I grew up without grandparents. I know I am not the only one. There are millions like me. But least mine was not a sad reason. It was simply out of necessity. My dad took a pastorate in a town in another state and before we knew it we not children anymore and we realized that grandparents were missing from our childhood. Translation: we were poor and never got to travel much.

In one of my early memories of my early years on the Amazon, though, I have a now almost faint recollection of my grandfather on my mother’s side of the family taking me out fishing one day. I caught a big fish, then accidentally “release” it before I could rope it into the boat. My grandfather said, “Don’t worry, son. We’ll catch another one.” Well, I hate to say it, but I don’t recall ever again catching another one as big as the one I let go.

Later that same grandfather would die in a hit and run accident, but by then he already knew the Lord. He who spent half his life drinking fell in love with Jesus and gave the bottle up. My grandmother, his wife, would live many more years, the last decade in a state of dementia that often got her confused and afraid. But she also accepted the Lord before she died.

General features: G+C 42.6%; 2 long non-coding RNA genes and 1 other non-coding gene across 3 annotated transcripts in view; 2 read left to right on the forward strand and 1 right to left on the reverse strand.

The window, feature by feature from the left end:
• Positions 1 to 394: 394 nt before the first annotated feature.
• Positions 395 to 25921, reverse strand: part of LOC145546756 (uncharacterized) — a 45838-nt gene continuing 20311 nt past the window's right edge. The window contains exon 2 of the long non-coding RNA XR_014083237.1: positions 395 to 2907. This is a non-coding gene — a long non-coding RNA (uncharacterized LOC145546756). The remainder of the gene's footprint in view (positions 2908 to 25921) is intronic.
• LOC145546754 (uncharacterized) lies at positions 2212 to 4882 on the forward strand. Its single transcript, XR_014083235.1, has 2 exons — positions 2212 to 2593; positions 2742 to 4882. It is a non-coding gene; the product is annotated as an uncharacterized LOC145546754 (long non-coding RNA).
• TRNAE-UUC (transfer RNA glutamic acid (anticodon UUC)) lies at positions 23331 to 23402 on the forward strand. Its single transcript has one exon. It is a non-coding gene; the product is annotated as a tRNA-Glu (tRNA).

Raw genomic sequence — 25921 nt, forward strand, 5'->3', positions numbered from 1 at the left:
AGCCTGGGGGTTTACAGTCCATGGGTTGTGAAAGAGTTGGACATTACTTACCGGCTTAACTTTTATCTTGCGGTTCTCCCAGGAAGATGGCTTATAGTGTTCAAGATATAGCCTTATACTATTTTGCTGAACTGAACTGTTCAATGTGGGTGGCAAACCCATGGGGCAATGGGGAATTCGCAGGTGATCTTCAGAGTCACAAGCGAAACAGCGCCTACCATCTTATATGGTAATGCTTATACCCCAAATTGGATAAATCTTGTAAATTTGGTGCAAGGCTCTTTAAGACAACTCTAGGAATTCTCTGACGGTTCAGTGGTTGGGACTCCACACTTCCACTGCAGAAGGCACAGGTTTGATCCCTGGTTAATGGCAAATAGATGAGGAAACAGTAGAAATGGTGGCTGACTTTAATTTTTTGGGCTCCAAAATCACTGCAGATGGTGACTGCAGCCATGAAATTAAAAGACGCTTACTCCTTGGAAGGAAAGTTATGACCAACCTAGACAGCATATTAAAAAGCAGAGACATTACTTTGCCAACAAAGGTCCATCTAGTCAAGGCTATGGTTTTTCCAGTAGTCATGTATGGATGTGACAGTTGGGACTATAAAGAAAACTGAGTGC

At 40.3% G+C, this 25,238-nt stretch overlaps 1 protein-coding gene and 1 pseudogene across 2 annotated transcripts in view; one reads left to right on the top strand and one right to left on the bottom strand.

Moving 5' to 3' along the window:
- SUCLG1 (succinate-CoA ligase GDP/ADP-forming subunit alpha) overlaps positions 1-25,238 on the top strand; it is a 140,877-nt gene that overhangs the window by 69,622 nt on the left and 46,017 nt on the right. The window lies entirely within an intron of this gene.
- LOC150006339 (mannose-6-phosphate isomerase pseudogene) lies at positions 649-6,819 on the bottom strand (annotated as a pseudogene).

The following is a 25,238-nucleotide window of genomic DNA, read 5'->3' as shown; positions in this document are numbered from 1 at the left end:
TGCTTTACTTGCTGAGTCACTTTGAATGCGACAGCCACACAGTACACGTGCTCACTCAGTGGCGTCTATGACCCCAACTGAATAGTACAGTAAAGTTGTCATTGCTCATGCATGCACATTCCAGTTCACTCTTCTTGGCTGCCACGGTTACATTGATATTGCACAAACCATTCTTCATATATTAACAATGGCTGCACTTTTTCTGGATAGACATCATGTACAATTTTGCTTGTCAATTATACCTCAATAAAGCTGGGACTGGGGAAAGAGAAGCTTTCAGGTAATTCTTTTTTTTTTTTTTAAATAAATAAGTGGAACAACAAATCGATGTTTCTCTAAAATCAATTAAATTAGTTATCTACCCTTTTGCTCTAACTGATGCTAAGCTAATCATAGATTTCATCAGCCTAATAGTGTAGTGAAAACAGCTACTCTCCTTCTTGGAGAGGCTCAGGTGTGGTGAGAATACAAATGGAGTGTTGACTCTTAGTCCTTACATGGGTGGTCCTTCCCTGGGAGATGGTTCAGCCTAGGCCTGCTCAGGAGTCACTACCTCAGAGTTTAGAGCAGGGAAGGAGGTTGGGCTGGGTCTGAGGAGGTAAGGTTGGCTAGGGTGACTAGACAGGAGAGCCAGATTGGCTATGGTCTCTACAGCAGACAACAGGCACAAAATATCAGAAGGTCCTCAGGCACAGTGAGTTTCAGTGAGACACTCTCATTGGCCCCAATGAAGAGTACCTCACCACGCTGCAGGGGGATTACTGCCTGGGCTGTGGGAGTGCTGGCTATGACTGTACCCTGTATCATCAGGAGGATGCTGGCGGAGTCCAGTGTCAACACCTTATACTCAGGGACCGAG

I also remember a photo of the same grandparents, standing in front of their hut, built on stitches, thatch-roofed, on the Amazon. The year of 1965. A pastor I would meet much later in the U.S. gave me the picture, which he had taken when he was visiting there. The house was simply a shell with holes for windows and rough cut wood. There were no furniture or appliances, only some hammocks, my grandmother’s sparkly clean pots and pans — the few she owned — and some bags lying around. The pastor said my grandfather, in spite of what we would consider to be his abject poverty, greeted him with the following words: “Welcome to our house. We have everything here.”

That story reminds me of the believers in Macedonia, of which Paul said,  “In the midst of a very severe trial, their overflowing joy and their extreme poverty welled up in rich generosity.” (2 Corinthians 8:2). 

And that is the story of many of our grandparents. Most of them had a lot less than we do, but they were joyful and generous. We want to celebrate that as we honor grandparents this Sunday at Grace Church. I sure hope you will be able to join us then.


Pastor Ivanildo C. Trindade